(Bloomberg) -- A group of states sued to block T-Mobile US Inc.’s proposed takeover of Sprint Corp. on antitrust grounds, putting pressure on the Justice Department as it nears a final decision on the merger of the two wireless carriers.State attorneys general from nine states and the District of Columbia filed the lawsuit Tuesday in federal court in New York to stop a deal they say will harm competition and raise prices for consumers by at least $4.5 billion a year.“When it comes to corporate power, bigger isn’t always better,” New York Attorney General Letitia James said in a statement. “This is exactly the sort of consumer-harming, job-killing mega-merger our antitrust laws were designed to prevent.”The states’ challenge is a major setback to T-Mobile’s and Sprint’s plan to combine and take on industry leaders AT&T Inc. and Verizon Communications Inc. Last month, the carriers cleared a key hurdle when they won support for their deal from the chairman of the Federal Communications Commission.The all-Democratic attorneys general are taking the rare step of suing to block the $26.5 billion deal while the Justice Department is still reviewing the merger. State enforcers have the authority to go to court to block a merger even if federal officials at the Justice Department and the FCC approve it. Sprint shares dropped 6.4% at 12:15 p.m. in New York trading. T-Mobile fell 1.7%.The spread between T-Mobile’s offer price and Sprint shares is the widest since May 17. It’s a sign that investors are more doubtful that a deal will get done.Sprint and T-Mobile representatives didn’t immediately respond to a request for comment.The case, which was filed under seal, puts pressure on Makan Delrahim, the head of the Justice Department’s antitrust division. He can either side with the states, which say the merger should be blocked, or negotiate a remedy that would allow the deal to proceed. Delrahim doesn’t think a settlement with the FCC goes far enough to resolve competition problems from the deal and is in talks with the companies about additional concessions.What Bloomberg Intelligence Says:T-Mobile getting its proposed $27 billion acquisition of Sprint past regulatory hurdles is no done deal, though the companies have some defenses that stand a chance. The Department of Justice has expressed interest in the competitive potential of 5G technology and a strong competitor to AT&T and Verizon in that area. The outcome depends to a great extent on whether the evidence supports T-Mobile’s assertions about future market dynamics and 5G competition.\--Jennifer Rie, litigation analystClick here to view the pieceThe state attorneys general say that combining T-Mobile and Sprint would eliminate competition between them and lead to higher prices. And in a more consolidated market, AT&T and Verizon would also be able to charge more.“Although T-Mobile and Sprint may be promising faster, better, and cheaper service with this merger, the evidence weighs against it,” said California’s Attorney General Xavier Becerra. “This merger would hurt the most vulnerable Californians and result in a compressed market with fewer choices and higher prices.”In the retail mobile wireless market, not including enterprise accounts, T-Mobile and Sprint would lead AT&T and Verizon in market share, according to the states. In some areas of the country, their market share would be more than 50%, they said. Harm from the tie-up will disproportionately fall on lower-income consumers who are customers of Sprint and T-Mobile’s pre-paid brands, Boost and Metro, they say.Deal InvestigationAccording to people familiar with their thinking, state officials don’t know whether the Justice Department will ultimately approve the deal. They are taking action because after investigating the merger for about a year they determined it violated antitrust laws and they don’t see any reason to wait for the Justice Department to make a decision, the people said.The states’ investigation, led by the chief of New York’s antitrust bureau, Beau Buffier, relied on technical and economic experts, according to one of the people. Their economists are Carl Shapiro of the University of California at Berkeley and Yale University’s Fiona Scott Morton, the person said.The case comes more than a year after T-Mobile and Sprint announced the deal to combine, claiming together they could better compete with Verizon and AT&T while speeding deployment of the next generation of wireless technology known as 5G. Although a previous attempt to merge was frustrated by the Obama administration, T-Mobile and Sprint were betting on a more receptive audience from the Trump officials.The tie-up’s fate now rests with a federal judge, who must decide whether it should be blocked on antitrust grounds. The companies could still reach a settlement before the case goes to trial.If the carriers are stopped from completing the deal, they would be left to their own to compete in a maturing wireless market while financing expensive investments in developing their own 5G networks.‘Supercharge’ T-MobileSprint’s challenges are bigger. Despite becoming profitable last year after a decade of losses, it warned the FCC that without a deal it sees “no obvious path to solve key business challenges.”T-Mobile Chief Executive Office John Legere took the lead on Capitol Hill -- and on social media -- advocating for the deal. He said the transaction would “supercharge” his company, which he made a maverick competitor in the market. The centerpiece of his case was that combining with Sprint would help the U.S. lead in 5G technology, a priority for the Trump administration.That argument was dismissed by opponents of the deal, including consumer groups and the Communications Workers of America, which said the merger would reduce choice, lead to higher wireless bills and cause job losses.Getting a deal with T-Mobile was a long-held plan of Masayoshi Son, the chairman of SoftBank Group Corp., which owns Sprint. In 2014, he came to Washington vowing a price war if he was able to acquire T-Mobile and personally lobbied U.S. officials about a potential tie-up. If the deal goes through, T-Mobile owner Deutsche Telekom will end up with a 42% ownership stake while SoftBank will own 27%.(Updates with statement from James in third paragraph.)\--With assistance from Scott Moritz.To contact the reporters on this story: David McLaughlin in Washington at dmclaughlin9@bloomberg.net;Erik Larson in New York at elarson4@bloomberg.netTo contact the editors responsible for this story: Sara Forden at sforden@bloomberg.net, Joe Schneider, David GlovinFor more articles like this, please visit us at bloomberg.com©2019 Bloomberg L.P.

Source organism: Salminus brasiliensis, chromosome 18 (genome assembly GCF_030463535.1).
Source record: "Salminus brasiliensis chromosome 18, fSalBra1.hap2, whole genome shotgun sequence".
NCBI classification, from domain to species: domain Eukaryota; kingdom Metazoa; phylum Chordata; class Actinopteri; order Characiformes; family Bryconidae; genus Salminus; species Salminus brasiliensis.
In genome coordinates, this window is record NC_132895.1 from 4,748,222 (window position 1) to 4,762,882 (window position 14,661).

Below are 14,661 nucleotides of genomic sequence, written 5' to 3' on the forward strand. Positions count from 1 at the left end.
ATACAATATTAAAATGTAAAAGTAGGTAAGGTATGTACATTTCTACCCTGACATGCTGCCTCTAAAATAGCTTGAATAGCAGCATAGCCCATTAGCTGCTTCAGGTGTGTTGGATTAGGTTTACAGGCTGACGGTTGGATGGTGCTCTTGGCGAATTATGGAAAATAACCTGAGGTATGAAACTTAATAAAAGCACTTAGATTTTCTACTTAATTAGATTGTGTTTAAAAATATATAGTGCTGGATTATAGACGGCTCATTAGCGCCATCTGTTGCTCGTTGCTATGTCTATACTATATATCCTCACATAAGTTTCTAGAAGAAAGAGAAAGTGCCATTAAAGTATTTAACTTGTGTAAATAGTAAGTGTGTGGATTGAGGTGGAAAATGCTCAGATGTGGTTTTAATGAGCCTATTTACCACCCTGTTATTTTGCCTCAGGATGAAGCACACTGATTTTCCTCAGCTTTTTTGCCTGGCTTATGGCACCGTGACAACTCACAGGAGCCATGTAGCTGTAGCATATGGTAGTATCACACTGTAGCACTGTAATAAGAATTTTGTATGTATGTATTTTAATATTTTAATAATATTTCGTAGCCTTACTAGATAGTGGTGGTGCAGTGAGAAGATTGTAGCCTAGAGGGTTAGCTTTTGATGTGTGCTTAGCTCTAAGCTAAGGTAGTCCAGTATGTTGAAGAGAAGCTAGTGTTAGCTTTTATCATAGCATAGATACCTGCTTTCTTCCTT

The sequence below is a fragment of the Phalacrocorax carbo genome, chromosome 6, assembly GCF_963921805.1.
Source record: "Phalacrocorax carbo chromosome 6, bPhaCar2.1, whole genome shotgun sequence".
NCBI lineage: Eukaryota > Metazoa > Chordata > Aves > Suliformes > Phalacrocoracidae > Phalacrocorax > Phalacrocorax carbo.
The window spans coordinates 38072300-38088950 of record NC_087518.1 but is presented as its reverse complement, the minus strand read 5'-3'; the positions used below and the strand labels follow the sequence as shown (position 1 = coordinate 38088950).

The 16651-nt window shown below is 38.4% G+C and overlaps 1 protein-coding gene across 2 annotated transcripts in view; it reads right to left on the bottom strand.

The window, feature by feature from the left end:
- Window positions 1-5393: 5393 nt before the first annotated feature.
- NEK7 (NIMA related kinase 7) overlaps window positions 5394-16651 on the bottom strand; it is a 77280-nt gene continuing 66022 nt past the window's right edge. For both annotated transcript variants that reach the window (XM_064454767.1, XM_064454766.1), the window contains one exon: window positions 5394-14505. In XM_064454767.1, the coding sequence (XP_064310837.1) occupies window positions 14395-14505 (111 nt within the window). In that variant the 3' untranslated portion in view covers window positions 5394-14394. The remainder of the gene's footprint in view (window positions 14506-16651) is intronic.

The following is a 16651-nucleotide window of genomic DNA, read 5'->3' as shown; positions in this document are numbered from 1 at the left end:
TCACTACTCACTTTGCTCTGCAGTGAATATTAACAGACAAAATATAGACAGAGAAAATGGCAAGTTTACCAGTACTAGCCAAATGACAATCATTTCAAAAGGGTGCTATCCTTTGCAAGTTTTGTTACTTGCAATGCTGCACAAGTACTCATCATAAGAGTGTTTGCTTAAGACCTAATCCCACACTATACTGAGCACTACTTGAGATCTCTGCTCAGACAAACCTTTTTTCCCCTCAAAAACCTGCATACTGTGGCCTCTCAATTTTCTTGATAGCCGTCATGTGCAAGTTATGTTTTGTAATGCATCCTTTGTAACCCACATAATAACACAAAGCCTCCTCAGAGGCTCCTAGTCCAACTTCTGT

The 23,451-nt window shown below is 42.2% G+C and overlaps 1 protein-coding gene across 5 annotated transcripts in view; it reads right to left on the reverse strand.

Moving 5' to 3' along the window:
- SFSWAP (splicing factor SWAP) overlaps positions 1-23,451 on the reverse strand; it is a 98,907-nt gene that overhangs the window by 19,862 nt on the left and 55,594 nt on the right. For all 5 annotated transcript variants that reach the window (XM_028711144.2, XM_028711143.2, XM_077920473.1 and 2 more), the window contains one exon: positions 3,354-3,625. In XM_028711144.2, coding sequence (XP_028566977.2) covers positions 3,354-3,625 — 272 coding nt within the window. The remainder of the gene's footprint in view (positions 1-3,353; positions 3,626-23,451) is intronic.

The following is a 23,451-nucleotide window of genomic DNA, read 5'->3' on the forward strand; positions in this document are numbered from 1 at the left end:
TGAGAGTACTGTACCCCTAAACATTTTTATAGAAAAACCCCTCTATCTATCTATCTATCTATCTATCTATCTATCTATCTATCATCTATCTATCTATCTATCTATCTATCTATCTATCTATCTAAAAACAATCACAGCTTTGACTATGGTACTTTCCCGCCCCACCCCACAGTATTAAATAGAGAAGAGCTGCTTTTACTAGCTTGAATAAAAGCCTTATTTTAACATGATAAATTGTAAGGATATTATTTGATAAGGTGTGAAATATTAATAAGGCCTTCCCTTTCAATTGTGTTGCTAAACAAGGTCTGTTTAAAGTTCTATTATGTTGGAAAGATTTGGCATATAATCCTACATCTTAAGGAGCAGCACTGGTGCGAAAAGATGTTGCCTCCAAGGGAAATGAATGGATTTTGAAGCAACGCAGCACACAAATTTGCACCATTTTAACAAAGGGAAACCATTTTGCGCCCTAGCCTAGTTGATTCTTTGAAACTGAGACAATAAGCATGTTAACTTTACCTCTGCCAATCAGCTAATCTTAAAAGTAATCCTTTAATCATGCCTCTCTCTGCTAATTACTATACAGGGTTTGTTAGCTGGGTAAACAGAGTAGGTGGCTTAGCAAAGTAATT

• Verizon Augments NBA Network Capabilities With Fiber Optics